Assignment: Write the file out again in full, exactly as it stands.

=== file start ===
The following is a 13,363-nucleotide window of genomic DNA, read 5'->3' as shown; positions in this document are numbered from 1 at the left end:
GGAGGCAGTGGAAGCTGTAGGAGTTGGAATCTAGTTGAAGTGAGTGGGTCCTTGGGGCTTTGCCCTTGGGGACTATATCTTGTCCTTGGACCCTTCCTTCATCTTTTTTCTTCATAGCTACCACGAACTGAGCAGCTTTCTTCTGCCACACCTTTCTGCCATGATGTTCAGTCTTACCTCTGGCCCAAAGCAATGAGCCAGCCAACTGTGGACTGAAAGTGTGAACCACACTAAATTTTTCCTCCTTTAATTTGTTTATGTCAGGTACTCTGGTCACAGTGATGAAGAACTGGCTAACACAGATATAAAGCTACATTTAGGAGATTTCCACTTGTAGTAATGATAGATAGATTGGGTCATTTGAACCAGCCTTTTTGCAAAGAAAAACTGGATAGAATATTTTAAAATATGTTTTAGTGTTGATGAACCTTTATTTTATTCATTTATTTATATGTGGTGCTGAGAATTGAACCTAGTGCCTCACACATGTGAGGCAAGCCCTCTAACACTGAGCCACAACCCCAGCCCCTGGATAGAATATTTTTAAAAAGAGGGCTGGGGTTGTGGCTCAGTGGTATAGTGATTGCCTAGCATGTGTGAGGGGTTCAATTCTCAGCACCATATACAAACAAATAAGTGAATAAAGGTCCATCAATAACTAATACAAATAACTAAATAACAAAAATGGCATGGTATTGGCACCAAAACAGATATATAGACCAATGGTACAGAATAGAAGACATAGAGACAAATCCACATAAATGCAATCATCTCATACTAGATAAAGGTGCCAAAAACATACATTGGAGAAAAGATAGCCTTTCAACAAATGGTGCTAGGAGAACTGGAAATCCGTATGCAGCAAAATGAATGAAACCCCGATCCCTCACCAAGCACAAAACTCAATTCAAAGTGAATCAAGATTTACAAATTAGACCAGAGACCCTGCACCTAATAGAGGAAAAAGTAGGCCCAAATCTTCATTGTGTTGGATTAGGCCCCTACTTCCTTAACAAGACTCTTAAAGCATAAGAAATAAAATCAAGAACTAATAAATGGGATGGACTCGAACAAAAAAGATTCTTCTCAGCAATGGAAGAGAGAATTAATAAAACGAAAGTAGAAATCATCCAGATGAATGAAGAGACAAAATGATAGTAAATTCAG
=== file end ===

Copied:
The following is a 13,363-nucleotide window of genomic DNA, read 5'->3' as shown; positions in this document are numbered from 1 at the left end:
GGAGGCAGTGGAAGCTGTAGGAGTTGGAATCTAGTTGAAGTGAGTGGGTCCTTGGGGCTTTGCCCTTGGGGACTATATCTTGTCCTTGGACCCTTCCTTCATCTTTTTTCTTCATAGCTACCACGAACTGAGCAGCTTTCTTCTGCCACACCTTTCTGCCATGATGTTCAGTCTTACCTCTGGCCCAAAGCAATGAGCCAGCCAACTGTGGACTGAAAGTGTGAACCACACTAAATTTTTCCTCCTTTAATTTGTTTATGTCAGGTACTCTGGTCACAGTGATGAAGAACTGGCTAACACAGATATAAAGCTACATTTAGGAGATTTCCACTTGTAGTAATGATAGATAGATTGGGTCATTTGAACCAGCCTTTTTGCAAAGAAAAACTGGATAGAATATTTTAAAATATGTTTTAGTGTTGATGAACCTTTATTTTATTCATTTATTTATATGTGGTGCTGAGAATTGAACCTAGTGCCTCACACATGTGAGGCAAGCCCTCTAACACTGAGCCACAACCCCAGCCCCTGGATAGAATATTTTTAAAAAGAGGGCTGGGGTTGTGGCTCAGTGGTATAGTGATTGCCTAGCATGTGTGAGGGGTTCAATTCTCAGCACCATATACAAACAAATAAGTGAATAAAGGTCCATCAATAACTAATACAAATAACTAAATAACAAAAATGGCATGGTATTGGCACCAAAACAGATATATAGACCAATGGTACAGAATAGAAGACATAGAGACAAATCCACATAAATGCAATCATCTCATACTAGATAAAGGTGCCAAAAACATACATTGGAGAAAAGATAGCCTTTCAACAAATGGTGCTAGGAGAACTGGAAATCCGTATGCAGCAAAATGAATGAAACCCCGATCCCTCACCAAGCACAAAACTCAATTCAAAGTGAATCAAGATTTACAAATTAGACCAGAGACCCTGCACCTAATAGAGGAAAAAGTAGGCCCAAATCTTCATTGTGTTGGATTAGGCCCCTACTTCCTTAACAAGACTCTTAAAGCATAAGAAATAAAATCAAGAACTAATAAATGGGATGGACTCGAACAAAAAAGATTCTTCTCAGCAATGGAAGAGAGAATTAATAAAACGAAAGTAGAAATCATCCAGATGAATGAAGAGACAAAATGATAGTAAATTCAG